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Raw foods and other nature stuff

  1. Mar 8, 2008 #1

    SF

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    Raw foods and other "nature" stuff

    A friend of mine rejects boiled vegetables, as he sais all the nutrients are destroyed.
    I hold that only some of the nutrients are destroyed and there isn't much difference between eating boiled and unboiled stuff.

    What's lost in the process can be obtained from other aliments.
    Who's right?
     
    Last edited by a moderator: Mar 8, 2008
  2. jcsd
  3. Mar 8, 2008 #2
    Some are lost not all, especially if you stir fry or par boil. In particular vitamin C loses out quite substantially, but the other vitamins are a little more resilient, so much of them remain, if they didn't then cooking food would leave us with sever vitamin deficiencies.

    So yeah your friend is wrong.

    You might like to know that the majority of vitamin C in the West is more commonly obtained from eating potatoes, it's the sheer amount. And when was the last time you ate a raw spud?
     
  4. Mar 9, 2008 #3
    Some of the nutrients are lost, yeah, but a much larger portion of the bacteria that are present in the vegetable are destroyed too. Which is one of the trade-offs on cooking food; lose some of the healthy stuff, but kill a lot more of the unhealthy stuff.
     
  5. Mar 10, 2008 #4

    jim mcnamara

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    There is some fog here. You can kill bacteria by washing. If there are pathogenic bacteria inside vegetable tissues something is seriously wrong with the food supply. Yes high tempartures do kill bacteria, but they should have been removed or been pretty much absent to start with.

    Next, digestibility of vegetables increases enormously when they are cooked. Almost all vitamins can be lost - to a lesser or greater degree during cooking. However the availability of nutrients increases. That's what digestibility means.
     
  6. Mar 10, 2008 #5

    DaveC426913

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    Don't forget that, independent of chemical destruction of nutrients, there is also physical removal of those nutrients. The boiling process ruptures the cells, and much of that yummy goodness is lost into the water. The water may or may not be consumed.
     
  7. Mar 10, 2008 #6
    I understand the antioxident properties Of tomatoes are greatly increased by eating them cooked. Pasta sauce is better than sliced tomatoes.
     
  8. Mar 10, 2008 #7

    Moonbear

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    There are some conflicting ideas presented here (or at least a few differences of opinion...destruction of nutrients, leeching of nutrients into the water, enhanced digestibility of the remaining nutrients, improvement of other nutrient properties...). I'd like to ask folks to provide some sources to back up claims. I think that will help SF to best explain this to his friend too by backing it up with some solid sources. I just want to be sure we're not all spreading some common misconceptions (I don't know...I just have heard such debates without sources before, so am not sure how much of what we "know" on this topic is based in science and how much is what we "heard somewhere.") I'm sure nutrition and food scientists have studied such questions, and sources must be available to provide good answers.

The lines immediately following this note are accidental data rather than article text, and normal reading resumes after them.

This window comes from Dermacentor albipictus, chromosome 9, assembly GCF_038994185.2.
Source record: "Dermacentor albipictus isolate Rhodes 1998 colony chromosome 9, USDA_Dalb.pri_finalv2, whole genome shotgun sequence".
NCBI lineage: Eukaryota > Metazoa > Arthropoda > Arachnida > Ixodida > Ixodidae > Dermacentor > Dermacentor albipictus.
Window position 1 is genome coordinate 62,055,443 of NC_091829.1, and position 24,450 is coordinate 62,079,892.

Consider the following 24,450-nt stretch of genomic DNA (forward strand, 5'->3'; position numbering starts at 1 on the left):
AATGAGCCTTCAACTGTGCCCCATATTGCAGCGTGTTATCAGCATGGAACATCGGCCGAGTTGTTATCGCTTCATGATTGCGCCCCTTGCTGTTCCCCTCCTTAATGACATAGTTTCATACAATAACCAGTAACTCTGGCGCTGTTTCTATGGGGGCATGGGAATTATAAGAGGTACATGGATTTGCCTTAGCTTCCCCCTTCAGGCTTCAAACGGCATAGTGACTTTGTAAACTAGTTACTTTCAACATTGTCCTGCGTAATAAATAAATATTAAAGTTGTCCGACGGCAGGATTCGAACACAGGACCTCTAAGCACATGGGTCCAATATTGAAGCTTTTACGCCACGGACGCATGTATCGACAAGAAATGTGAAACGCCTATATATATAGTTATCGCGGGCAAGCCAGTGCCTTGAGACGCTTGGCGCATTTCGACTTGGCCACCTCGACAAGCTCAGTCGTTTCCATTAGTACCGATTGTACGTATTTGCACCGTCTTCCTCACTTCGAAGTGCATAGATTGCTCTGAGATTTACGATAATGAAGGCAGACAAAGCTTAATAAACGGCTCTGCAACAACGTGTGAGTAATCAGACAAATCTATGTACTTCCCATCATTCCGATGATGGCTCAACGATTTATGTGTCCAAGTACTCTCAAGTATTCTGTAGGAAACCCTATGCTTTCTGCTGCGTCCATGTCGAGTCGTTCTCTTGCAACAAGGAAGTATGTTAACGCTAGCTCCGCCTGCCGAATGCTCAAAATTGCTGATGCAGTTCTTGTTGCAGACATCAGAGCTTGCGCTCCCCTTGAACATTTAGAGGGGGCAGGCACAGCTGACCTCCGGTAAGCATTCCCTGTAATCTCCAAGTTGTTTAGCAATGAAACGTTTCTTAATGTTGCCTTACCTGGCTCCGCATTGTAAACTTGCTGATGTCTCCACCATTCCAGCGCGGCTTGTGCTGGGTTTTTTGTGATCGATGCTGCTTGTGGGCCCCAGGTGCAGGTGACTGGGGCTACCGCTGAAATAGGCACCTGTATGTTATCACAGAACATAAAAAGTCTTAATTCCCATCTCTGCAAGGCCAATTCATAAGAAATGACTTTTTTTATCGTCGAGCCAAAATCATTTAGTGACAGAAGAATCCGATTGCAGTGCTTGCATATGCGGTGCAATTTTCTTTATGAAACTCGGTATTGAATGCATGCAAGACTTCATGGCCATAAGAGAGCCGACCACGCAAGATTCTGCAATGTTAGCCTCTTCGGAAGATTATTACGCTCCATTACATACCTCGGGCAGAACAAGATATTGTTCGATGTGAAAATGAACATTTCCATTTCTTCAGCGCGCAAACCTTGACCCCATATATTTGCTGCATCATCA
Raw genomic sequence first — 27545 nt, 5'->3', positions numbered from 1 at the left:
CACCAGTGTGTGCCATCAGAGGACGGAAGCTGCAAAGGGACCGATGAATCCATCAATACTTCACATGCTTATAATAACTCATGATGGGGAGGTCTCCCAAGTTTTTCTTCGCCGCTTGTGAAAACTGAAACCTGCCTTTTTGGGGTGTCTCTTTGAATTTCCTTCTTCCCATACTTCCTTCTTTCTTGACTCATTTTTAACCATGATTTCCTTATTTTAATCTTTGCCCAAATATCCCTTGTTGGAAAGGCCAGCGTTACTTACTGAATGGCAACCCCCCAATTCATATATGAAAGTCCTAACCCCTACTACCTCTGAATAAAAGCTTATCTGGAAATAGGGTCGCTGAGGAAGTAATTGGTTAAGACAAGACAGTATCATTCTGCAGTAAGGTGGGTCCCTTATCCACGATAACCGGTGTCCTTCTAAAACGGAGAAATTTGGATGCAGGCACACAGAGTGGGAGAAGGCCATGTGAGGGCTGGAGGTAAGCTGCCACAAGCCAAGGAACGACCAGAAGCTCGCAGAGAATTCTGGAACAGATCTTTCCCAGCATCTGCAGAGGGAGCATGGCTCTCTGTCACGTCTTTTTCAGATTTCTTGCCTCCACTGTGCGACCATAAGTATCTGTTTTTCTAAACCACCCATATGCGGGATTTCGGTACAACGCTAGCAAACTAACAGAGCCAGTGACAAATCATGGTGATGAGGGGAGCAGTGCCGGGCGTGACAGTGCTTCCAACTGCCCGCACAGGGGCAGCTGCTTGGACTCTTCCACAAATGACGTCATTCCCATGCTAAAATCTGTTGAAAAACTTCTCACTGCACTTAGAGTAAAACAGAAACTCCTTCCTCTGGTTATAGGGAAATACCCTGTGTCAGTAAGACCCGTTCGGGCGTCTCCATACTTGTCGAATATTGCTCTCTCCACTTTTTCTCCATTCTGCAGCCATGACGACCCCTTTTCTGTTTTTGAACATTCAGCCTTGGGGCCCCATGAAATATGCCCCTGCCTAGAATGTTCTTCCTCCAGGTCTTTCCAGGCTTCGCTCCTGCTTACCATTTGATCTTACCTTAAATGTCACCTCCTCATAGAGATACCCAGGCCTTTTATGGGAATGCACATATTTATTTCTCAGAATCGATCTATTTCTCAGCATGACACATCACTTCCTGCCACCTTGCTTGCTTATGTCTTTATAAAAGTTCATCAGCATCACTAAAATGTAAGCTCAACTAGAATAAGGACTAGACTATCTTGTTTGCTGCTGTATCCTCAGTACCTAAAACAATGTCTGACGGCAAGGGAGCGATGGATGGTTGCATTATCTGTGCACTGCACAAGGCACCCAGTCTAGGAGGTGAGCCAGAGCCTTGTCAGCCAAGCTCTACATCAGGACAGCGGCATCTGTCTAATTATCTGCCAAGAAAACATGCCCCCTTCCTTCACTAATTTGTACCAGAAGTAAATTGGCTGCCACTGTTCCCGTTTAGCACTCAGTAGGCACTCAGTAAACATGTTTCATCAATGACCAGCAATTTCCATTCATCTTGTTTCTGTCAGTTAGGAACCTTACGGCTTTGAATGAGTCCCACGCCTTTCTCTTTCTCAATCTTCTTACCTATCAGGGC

9. Mar 10, 2008 #8

    Evo

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    I can post proof of the nutritional differences in cooking breaking down cells that allow nutrients to be absorbed as in the case of collard greens, an excellent example, but I can't access the website from home, they have an error in their scipting that conflicts with my browser version.

    Something not brought up is the combination of foods, for example, most people think spinach is an excellent source of iron, not so. The naturally occuring oxalic acid prevents absorbtion of the iron, as does eating milk products. That spinach dip you think is healthy? Think again.

    http://health.rutgers.edu/factsheets/iron.htm

    Although not a scientific study, this article will give some background, which can be further researched, into why cooking food is often beneficial and how certain foods eaten together can be beneficial or non-beneficial.

    http://query.nytimes.com/gst/fullpa...2C1A962948260&sec=health&spon=&pagewanted=all
     
  10. Mar 11, 2008 #9

    Evo

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  11. Mar 12, 2008 #10
  12. Mar 14, 2008 #11

    Ouabache

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    According to this study, many cooked vegetables offer higher availability of nutrients.
    They noted that the carotenoids in cooked & mashed carrots are absorbed 5X more, compared to eating them raw. Beta-carotene is high, not only in carrots but also spinach, broccoli and collards. Another carotenoid, lycopene (found in tomato and watermelon) is also very stable after cooking.
     
  13. Mar 14, 2008 #12
    Please tell me that I was right about vitamin C at least. :biggrin:
     
  14. Mar 14, 2008 #13

    DaveC426913

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    But who wants to eat cooked watermelon??
     
  15. Mar 15, 2008 #14

    Ouabache

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    cooked watermelon

    I've seen folks from China, stir-frying the rind. I would venture there is lycopene in the rind.
    "In China, they are stir-fried, stewed, or more often pickled. When stir-fried, the de-skinned and de-fruited rind is cooked with olive oil, garlic, chili peppers, scallions, sugar and rum" ref1


    Schrodinger's Dog, yes Vitamin C is heat labile. Some will be lost during cooking. (ref2)
     
    Last edited: Mar 15, 2008
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